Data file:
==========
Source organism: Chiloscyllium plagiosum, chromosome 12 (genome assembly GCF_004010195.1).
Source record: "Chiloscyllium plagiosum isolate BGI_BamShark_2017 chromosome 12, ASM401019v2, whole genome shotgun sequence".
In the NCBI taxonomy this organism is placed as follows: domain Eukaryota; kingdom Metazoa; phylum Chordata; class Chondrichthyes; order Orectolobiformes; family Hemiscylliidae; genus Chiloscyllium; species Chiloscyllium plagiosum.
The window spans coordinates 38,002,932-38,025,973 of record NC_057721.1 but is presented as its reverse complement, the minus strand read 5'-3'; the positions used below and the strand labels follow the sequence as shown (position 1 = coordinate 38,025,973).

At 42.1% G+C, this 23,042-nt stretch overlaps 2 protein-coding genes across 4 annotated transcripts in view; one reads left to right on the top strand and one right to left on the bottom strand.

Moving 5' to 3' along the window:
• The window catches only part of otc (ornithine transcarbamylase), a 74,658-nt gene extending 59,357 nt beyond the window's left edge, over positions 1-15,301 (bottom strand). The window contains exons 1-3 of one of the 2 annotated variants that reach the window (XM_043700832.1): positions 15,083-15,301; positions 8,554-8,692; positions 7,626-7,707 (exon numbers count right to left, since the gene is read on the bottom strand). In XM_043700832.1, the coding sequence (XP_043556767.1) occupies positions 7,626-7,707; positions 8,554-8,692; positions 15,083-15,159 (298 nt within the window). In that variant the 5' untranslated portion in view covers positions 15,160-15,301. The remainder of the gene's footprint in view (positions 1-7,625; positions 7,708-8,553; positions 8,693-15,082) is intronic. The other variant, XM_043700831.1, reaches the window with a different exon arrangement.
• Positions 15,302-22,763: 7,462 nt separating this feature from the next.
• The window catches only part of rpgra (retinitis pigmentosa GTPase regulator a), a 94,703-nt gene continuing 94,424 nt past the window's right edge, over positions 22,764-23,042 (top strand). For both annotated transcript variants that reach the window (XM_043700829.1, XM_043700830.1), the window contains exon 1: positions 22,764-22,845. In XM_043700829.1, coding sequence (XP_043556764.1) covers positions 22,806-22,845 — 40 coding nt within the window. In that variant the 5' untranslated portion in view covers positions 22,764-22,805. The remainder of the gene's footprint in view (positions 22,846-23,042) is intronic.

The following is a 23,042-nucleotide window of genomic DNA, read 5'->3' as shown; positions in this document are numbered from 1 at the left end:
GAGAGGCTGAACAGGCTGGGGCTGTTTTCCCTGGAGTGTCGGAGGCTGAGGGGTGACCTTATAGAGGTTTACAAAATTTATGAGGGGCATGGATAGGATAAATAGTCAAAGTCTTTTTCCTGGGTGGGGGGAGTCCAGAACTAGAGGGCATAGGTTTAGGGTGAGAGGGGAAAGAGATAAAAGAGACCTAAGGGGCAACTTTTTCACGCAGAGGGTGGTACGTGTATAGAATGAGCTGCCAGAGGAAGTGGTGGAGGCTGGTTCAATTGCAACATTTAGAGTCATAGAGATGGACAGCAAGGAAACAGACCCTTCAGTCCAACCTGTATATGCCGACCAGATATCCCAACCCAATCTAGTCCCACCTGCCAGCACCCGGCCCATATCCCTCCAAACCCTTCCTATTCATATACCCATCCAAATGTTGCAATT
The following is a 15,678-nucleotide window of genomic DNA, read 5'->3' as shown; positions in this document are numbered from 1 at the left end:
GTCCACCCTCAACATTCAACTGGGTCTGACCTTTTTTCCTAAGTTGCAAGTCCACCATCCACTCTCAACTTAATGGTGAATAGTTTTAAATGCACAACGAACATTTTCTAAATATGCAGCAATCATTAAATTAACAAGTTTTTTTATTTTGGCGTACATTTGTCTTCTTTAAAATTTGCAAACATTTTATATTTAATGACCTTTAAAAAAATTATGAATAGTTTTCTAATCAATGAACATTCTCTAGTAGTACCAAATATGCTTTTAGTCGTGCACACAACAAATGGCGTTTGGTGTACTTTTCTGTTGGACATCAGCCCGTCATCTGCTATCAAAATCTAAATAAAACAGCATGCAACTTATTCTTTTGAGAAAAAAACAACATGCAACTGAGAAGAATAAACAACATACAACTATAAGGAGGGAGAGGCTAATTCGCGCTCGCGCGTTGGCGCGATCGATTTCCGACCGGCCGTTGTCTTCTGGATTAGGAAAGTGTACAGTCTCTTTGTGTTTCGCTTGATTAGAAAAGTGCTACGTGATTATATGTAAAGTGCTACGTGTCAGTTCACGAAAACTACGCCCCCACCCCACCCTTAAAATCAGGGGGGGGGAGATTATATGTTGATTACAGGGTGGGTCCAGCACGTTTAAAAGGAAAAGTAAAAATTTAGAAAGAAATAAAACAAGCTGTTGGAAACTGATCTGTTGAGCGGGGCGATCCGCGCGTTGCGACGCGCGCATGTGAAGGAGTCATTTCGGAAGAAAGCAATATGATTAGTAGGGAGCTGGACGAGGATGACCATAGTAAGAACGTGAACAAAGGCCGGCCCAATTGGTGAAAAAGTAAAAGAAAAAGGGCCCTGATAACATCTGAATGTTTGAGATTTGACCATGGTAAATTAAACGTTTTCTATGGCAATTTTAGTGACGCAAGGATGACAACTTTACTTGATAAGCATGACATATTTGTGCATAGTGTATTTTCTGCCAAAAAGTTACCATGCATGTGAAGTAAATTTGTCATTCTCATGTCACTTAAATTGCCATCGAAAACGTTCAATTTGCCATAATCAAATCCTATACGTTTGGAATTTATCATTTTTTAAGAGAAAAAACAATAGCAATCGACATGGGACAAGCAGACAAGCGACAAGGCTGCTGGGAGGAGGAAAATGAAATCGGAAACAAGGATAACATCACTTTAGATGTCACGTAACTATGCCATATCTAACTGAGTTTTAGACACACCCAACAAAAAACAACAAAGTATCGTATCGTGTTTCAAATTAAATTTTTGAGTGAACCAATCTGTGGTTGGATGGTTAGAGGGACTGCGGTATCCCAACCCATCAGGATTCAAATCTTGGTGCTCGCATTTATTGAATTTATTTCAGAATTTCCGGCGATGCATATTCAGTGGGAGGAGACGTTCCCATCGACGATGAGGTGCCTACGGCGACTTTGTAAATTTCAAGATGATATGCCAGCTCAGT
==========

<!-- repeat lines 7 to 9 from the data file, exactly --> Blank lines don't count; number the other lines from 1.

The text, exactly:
• The window catches only part of otc (ornithine transcarbamylase), a 74,658-nt gene extending 59,357 nt beyond the window's left edge, over positions 1-15,301 (bottom strand). The window contains exons 1-3 of one of the 2 annotated variants that reach the window (XM_043700832.1): positions 15,083-15,301; positions 8,554-8,692; positions 7,626-7,707 (exon numbers count right to left, since the gene is read on the bottom strand). In XM_043700832.1, the coding sequence (XP_043556767.1) occupies positions 7,626-7,707; positions 8,554-8,692; positions 15,083-15,159 (298 nt within the window). In that variant the 5' untranslated portion in view covers positions 15,160-15,301. The remainder of the gene's footprint in view (positions 1-7,625; positions 7,708-8,553; positions 8,693-15,082) is intronic. The other variant, XM_043700831.1, reaches the window with a different exon arrangement.
• Positions 15,302-22,763: 7,462 nt separating this feature from the next.
• The window catches only part of rpgra (retinitis pigmentosa GTPase regulator a), a 94,703-nt gene continuing 94,424 nt past the window's right edge, over positions 22,764-23,042 (top strand). For both annotated transcript variants that reach the window (XM_043700829.1, XM_043700830.1), the window contains exon 1: positions 22,764-22,845. In XM_043700829.1, coding sequence (XP_043556764.1) covers positions 22,806-22,845 — 40 coding nt within the window. In that variant the 5' untranslated portion in view covers positions 22,764-22,805. The remainder of the gene's footprint in view (positions 22,846-23,042) is intronic.